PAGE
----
The research results here are from the latest in a line of epidemiological studies to firmly refute the obesity paradox, burying it with more data and better study design, to show that excess weight is very definitely harmful to health and longevity. The obesity paradox was the idea that excess weight – meaning excess fat tissue – could be protective in some circumstances in older individuals, such as in the case of cardiovascular disease. It arose from the combination of (a) flawed study design and (b) human nature. There are a lot of overweight and obese individuals in the world today because technological progress has greatly reduced the cost of calories. As a result more people consume significantly more calories than was the case in even comparatively recent history, and that has the natural consequence of excess fat tissue. People who are overweight, just like all other individuals, tend to want to hear comforting things about their present state. Hard truths are called hard truths for a reason. Thus the incorrect research results, while being widely attacked and then debunked within the scientific community, nonetheless received a great deal of attention from the public at large simply because they said what people wanted to hear.
Unfortunately, excess visceral fat tissue is harmful. The more of that fat tissue carried and the longer it is carried, the greater the negative impact on risk of age-related disease, quality of life, and life span. The more fat tissue, the greater the lifetime medical expense, even as the expected length of life is shorter. Stepping away from epidemiology, the recording of outcomes, to look at the biochemistry of fat tissue, it becomes ever more clear that it would be highly counterintuitive for any overall health benefit to derive from a large amount of visceral fat. Fat tissue generates chronic inflammation through a variety of mechanisms, including generation of senescent cells, and in this way directly accelerates many of the aspects of aging.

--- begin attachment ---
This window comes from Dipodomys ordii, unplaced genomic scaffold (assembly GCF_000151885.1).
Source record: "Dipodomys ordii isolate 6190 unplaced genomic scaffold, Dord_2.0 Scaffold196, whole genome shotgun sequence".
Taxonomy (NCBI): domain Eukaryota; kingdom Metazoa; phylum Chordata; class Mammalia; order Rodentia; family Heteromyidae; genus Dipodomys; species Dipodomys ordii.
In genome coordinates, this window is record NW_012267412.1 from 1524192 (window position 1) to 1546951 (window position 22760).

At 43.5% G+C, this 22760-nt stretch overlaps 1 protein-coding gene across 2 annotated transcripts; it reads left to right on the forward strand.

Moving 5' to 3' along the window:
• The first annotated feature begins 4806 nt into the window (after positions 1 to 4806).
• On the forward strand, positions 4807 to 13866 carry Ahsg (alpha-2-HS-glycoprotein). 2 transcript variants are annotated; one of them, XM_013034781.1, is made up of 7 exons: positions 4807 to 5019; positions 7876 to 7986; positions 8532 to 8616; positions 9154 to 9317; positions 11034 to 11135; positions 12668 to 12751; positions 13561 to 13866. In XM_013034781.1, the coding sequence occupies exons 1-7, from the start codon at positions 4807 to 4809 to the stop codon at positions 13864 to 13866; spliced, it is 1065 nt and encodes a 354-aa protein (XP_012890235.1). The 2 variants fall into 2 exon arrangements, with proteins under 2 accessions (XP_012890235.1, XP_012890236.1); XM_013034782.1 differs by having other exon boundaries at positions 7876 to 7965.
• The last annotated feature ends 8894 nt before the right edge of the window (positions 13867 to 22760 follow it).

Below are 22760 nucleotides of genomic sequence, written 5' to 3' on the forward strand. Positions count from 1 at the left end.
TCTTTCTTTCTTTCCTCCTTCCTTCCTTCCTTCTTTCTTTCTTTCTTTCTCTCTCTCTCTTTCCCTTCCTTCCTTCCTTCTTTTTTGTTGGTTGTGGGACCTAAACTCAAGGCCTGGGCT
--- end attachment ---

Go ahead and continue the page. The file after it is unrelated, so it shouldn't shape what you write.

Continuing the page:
How did the original studies – those finding excess weight to be protective – arrive at the incorrect conclusion? Primarily, the researchers failed to account for the weight loss that tends to occur in the more severe stages of age-related disease. Older people who are thin fall into two camps. The first camp have been thin their whole lives, and are comparatively healthy. The second camp have been overweight for much of their lives, and have only recently lost that weight due to the progression of illness. They are comparatively unhealthy and experience higher mortality rates. Without separating out these groups, the ill, thin people greatly distort the overall picture of weight in later life. The open access paper here adds another mechanism that can help to explain the issue, in that obese and overweight individuals appear to be diagnosed with heart disease at earlier stages than is the case for thin people. This breaks some of the assumptions baked into earlier studies regarding duration of illness and time to mortality
read the rest of this article published on 28 February – Fight Aging!